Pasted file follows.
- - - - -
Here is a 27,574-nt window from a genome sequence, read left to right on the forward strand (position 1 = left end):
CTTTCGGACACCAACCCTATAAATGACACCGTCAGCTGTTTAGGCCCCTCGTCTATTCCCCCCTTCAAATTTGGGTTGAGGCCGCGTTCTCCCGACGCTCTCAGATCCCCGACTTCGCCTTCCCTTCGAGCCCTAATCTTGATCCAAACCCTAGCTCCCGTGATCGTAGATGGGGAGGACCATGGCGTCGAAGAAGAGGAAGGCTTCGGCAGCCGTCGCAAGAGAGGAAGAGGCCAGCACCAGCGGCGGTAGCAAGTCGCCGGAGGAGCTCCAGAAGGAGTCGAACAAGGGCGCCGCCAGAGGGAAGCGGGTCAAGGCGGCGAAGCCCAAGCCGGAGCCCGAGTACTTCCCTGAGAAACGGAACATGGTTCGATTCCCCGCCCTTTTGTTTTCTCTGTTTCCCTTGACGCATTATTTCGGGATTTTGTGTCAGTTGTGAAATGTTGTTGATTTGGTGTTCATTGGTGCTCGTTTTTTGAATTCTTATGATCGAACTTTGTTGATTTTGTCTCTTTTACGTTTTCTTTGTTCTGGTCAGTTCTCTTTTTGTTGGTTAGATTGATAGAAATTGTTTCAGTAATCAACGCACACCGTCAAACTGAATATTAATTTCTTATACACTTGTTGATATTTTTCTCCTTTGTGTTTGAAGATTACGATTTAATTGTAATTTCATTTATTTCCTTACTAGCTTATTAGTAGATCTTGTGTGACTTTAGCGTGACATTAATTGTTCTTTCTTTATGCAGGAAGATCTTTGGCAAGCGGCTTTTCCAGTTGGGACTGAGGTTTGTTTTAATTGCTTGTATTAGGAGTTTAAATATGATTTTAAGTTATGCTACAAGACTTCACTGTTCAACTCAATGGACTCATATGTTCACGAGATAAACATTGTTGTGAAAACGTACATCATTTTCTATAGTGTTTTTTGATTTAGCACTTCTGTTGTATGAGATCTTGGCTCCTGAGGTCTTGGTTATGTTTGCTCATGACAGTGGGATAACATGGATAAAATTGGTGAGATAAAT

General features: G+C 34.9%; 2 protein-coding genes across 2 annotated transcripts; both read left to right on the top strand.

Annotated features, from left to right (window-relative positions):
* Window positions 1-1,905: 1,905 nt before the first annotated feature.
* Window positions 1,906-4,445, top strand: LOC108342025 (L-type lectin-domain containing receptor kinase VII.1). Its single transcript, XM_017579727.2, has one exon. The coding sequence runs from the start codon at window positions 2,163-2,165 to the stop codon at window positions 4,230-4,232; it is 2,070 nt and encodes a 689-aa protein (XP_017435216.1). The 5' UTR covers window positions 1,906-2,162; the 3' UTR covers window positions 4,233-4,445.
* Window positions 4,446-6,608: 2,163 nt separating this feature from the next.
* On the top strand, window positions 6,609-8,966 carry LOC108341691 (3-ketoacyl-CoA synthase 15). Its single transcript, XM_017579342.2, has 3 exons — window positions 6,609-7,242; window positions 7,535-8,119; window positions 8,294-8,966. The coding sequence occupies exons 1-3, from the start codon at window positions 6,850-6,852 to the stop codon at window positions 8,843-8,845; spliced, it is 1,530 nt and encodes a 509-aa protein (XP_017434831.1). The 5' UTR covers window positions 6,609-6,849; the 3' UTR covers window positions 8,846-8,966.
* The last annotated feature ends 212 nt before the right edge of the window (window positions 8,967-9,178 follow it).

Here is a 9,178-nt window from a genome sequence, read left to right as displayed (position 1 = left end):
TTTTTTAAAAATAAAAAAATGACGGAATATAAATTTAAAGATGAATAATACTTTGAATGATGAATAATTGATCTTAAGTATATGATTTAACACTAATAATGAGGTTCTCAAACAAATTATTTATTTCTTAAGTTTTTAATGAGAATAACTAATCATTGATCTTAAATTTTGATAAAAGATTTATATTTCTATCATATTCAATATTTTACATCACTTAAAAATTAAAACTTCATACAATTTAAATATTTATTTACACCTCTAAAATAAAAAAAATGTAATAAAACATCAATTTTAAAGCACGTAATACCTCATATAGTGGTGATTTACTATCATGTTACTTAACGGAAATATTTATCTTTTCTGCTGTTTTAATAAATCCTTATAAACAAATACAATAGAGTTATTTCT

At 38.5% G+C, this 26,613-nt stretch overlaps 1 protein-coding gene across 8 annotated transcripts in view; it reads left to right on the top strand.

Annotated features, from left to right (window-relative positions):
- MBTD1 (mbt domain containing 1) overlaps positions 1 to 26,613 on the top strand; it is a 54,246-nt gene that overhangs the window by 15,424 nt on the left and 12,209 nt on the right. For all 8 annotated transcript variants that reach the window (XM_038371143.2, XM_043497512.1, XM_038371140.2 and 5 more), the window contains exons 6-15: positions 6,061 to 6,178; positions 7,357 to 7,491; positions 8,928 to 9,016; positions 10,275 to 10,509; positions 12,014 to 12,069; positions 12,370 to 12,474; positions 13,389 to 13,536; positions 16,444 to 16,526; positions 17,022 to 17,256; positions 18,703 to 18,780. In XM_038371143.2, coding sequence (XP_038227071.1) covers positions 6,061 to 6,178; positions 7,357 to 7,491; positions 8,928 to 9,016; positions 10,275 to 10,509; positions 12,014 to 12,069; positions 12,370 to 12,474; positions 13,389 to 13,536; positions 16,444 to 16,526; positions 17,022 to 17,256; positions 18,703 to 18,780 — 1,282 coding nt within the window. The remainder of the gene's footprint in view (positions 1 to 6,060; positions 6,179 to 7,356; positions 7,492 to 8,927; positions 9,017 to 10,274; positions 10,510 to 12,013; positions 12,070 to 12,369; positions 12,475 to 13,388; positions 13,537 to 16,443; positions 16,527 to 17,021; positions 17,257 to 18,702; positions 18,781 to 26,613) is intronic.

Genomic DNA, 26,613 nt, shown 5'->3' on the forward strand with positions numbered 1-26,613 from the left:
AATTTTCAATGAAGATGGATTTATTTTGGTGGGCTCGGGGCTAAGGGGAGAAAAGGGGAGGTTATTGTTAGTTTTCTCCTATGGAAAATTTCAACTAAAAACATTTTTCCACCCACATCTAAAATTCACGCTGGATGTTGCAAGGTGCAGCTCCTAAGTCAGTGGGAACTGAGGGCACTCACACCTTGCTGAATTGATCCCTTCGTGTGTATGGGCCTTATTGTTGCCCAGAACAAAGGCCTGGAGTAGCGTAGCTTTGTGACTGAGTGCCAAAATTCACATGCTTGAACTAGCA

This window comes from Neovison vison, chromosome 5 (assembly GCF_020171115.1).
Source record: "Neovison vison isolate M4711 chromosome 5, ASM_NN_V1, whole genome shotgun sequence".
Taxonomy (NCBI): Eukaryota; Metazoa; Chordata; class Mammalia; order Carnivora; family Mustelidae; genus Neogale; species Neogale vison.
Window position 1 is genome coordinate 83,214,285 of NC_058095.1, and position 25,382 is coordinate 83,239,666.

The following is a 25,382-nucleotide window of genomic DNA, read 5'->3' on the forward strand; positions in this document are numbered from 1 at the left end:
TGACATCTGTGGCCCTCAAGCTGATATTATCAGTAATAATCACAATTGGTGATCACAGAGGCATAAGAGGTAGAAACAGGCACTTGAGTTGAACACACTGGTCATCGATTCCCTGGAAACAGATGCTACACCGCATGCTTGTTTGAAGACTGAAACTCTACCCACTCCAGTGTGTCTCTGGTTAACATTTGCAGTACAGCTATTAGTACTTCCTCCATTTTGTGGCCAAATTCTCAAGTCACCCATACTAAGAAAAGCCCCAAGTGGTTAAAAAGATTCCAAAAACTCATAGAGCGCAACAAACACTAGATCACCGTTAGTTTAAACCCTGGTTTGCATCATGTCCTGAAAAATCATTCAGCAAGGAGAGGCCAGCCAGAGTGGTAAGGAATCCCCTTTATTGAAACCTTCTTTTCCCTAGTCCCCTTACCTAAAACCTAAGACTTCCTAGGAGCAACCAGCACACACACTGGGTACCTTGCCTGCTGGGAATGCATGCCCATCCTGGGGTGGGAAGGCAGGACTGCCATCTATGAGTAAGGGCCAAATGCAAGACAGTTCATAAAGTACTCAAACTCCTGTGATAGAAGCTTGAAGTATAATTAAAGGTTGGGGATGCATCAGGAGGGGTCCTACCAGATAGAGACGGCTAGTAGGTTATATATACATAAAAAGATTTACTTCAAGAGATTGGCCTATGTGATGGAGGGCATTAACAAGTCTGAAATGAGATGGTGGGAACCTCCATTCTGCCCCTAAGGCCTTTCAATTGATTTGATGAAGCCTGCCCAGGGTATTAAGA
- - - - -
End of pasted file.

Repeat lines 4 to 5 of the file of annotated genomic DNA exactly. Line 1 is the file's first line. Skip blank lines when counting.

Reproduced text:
Annotated features, from left to right (window-relative positions):
* Window positions 1-1,905: 1,905 nt before the first annotated feature.